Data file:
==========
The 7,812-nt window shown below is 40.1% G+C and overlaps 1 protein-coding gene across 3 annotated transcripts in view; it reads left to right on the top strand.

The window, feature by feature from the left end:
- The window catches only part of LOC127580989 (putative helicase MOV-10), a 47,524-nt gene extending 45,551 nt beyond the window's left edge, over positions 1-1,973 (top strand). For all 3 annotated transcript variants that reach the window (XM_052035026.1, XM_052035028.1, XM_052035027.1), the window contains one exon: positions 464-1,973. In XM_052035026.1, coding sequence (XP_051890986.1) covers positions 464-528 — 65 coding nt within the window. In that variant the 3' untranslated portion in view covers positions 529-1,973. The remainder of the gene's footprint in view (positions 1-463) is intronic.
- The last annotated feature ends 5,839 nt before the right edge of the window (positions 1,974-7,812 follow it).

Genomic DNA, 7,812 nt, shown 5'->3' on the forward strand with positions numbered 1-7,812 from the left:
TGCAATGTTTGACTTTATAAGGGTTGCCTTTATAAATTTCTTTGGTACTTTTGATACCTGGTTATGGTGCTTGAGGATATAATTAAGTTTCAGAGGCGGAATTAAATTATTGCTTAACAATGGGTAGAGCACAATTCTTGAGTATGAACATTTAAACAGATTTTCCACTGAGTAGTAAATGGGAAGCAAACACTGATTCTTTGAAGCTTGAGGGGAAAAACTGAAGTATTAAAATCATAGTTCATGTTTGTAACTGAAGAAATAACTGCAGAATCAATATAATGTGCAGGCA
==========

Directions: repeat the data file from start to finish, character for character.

The 7,812-nt window shown below is 40.1% G+C and overlaps 1 protein-coding gene across 3 annotated transcripts in view; it reads left to right on the top strand.

The window, feature by feature from the left end:
- The window catches only part of LOC127580989 (putative helicase MOV-10), a 47,524-nt gene extending 45,551 nt beyond the window's left edge, over positions 1-1,973 (top strand). For all 3 annotated transcript variants that reach the window (XM_052035026.1, XM_052035028.1, XM_052035027.1), the window contains one exon: positions 464-1,973. In XM_052035026.1, coding sequence (XP_051890986.1) covers positions 464-528 — 65 coding nt within the window. In that variant the 3' untranslated portion in view covers positions 529-1,973. The remainder of the gene's footprint in view (positions 1-463) is intronic.
- The last annotated feature ends 5,839 nt before the right edge of the window (positions 1,974-7,812 follow it).

Genomic DNA, 7,812 nt, shown 5'->3' on the forward strand with positions numbered 1-7,812 from the left:
TGCAATGTTTGACTTTATAAGGGTTGCCTTTATAAATTTCTTTGGTACTTTTGATACCTGGTTATGGTGCTTGAGGATATAATTAAGTTTCAGAGGCGGAATTAAATTATTGCTTAACAATGGGTAGAGCACAATTCTTGAGTATGAACATTTAAACAGATTTTCCACTGAGTAGTAAATGGGAAGCAAACACTGATTCTTTGAAGCTTGAGGGGAAAAACTGAAGTATTAAAATCATAGTTCATGTTTGTAACTGAAGAAATAACTGCAGAATCAATATAATGTGCAGGCA